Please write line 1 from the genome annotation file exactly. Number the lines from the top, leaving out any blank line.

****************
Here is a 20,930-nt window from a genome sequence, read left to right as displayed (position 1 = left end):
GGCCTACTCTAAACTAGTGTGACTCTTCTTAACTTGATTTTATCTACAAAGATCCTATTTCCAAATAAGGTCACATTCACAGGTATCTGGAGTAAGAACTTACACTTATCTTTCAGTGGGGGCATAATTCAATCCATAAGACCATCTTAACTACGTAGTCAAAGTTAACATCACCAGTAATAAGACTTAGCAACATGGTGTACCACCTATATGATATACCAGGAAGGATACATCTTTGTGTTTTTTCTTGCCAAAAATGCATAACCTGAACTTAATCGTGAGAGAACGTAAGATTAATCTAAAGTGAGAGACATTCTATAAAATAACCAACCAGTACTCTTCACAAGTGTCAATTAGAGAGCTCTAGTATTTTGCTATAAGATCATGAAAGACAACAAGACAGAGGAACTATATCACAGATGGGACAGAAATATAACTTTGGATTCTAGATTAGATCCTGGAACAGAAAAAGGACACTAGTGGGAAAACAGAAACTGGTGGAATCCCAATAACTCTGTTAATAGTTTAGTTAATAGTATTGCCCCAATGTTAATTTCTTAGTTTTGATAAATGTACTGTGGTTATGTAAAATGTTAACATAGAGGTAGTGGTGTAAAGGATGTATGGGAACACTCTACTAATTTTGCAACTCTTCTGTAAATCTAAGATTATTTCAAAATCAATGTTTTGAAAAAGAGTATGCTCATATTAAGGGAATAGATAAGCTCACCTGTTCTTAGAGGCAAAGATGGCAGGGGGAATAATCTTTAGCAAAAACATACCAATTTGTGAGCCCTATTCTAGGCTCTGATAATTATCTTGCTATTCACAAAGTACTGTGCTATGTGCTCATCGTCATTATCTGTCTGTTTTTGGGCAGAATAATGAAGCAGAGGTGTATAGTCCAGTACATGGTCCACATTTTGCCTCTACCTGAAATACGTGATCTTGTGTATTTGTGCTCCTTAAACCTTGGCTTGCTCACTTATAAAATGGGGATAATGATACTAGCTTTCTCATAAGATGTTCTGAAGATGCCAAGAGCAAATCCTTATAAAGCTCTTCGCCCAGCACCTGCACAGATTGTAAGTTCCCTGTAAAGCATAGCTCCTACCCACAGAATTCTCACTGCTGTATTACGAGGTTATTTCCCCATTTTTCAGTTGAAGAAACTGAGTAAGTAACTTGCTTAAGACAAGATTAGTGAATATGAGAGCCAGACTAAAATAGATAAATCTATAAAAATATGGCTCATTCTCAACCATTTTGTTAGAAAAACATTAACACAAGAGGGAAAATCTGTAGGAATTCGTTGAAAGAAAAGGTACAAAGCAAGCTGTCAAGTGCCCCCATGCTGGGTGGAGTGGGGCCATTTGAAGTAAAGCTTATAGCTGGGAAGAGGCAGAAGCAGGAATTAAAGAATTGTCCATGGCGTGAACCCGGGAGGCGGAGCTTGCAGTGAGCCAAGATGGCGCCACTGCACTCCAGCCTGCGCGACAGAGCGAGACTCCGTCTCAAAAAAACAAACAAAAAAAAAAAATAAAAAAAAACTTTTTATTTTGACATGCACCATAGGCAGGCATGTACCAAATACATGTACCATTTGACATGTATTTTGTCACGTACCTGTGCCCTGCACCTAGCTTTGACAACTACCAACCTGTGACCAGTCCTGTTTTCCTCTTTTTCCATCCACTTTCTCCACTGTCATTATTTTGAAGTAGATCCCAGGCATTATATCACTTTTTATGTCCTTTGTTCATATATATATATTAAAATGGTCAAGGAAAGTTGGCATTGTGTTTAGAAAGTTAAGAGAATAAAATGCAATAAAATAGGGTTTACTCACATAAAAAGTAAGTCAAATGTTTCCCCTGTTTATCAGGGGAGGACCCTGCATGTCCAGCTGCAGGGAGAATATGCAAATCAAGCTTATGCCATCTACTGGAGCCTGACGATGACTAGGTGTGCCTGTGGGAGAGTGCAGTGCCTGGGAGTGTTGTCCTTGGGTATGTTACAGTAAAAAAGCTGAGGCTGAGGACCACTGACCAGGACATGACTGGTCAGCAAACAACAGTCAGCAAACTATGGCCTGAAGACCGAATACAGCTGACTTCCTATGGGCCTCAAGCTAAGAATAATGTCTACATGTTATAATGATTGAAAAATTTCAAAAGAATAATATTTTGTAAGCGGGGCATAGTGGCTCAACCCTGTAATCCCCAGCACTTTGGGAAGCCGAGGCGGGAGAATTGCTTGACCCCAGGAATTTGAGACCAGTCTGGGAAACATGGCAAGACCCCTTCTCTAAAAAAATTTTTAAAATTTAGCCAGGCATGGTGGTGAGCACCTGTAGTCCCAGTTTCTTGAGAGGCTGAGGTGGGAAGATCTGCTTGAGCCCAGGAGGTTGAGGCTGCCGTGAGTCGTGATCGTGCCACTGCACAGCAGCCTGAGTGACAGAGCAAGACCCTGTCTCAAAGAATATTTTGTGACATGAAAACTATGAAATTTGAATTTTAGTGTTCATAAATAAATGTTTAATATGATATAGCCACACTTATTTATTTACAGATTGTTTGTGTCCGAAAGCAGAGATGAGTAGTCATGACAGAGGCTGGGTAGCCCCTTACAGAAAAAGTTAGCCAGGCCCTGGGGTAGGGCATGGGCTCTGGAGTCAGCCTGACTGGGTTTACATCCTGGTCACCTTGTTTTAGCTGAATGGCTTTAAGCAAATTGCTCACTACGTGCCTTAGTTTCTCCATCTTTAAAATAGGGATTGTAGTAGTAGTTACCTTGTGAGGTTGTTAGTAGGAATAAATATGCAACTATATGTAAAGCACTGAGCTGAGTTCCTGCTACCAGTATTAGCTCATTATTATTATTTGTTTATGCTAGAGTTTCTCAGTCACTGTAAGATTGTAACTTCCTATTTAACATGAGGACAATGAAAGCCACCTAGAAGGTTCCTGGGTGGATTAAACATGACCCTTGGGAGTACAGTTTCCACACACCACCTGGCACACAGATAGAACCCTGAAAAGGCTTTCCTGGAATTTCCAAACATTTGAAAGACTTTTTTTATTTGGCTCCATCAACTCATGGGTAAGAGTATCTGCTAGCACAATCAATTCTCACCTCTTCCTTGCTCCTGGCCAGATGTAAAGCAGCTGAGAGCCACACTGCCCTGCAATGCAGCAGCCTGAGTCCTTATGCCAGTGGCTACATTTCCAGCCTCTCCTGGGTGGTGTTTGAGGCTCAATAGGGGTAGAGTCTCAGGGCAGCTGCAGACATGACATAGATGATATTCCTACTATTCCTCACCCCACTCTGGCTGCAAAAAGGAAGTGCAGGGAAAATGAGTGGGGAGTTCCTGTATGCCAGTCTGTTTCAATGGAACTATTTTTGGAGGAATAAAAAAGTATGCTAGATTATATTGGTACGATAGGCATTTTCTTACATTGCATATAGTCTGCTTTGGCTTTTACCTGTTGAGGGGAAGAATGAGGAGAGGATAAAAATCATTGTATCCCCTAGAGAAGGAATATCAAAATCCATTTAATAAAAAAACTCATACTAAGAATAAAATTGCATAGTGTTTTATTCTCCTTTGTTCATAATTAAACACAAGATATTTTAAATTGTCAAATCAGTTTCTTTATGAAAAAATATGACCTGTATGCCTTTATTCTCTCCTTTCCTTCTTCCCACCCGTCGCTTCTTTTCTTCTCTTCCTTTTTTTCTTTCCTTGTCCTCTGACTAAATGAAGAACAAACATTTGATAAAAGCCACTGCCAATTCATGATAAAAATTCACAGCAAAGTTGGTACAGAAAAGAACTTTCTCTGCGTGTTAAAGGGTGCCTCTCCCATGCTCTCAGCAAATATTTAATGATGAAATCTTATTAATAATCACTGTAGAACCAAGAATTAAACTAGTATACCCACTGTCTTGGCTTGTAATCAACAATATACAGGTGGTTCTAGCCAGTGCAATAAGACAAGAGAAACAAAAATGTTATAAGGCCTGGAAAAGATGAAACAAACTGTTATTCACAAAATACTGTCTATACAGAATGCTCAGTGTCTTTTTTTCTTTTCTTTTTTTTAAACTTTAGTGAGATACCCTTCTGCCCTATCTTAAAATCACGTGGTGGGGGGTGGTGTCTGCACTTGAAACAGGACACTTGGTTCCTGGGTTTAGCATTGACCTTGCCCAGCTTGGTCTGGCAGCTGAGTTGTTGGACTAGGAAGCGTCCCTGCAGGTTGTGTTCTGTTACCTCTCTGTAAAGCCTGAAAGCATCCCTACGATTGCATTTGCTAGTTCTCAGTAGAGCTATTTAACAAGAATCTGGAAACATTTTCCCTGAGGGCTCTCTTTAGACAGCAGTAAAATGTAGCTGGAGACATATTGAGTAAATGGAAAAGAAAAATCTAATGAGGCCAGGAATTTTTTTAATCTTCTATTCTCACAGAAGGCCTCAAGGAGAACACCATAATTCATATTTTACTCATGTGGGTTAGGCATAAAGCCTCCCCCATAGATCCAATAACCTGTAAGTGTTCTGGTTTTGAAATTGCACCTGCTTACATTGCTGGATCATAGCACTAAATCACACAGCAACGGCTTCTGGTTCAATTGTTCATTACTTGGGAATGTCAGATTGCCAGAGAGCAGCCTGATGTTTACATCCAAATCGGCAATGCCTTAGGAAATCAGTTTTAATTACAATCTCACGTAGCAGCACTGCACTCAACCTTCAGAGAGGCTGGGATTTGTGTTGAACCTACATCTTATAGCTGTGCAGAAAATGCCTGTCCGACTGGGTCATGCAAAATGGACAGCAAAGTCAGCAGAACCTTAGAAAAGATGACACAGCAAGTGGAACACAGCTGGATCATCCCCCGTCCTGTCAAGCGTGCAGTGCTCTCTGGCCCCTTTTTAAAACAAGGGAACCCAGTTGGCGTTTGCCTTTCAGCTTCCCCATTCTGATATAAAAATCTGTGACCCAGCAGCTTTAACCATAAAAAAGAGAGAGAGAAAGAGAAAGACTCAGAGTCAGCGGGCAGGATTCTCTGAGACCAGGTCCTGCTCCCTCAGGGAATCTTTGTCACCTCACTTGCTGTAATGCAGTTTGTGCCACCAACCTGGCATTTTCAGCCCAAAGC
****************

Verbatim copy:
Here is a 20,930-nt window from a genome sequence, read left to right as displayed (position 1 = left end):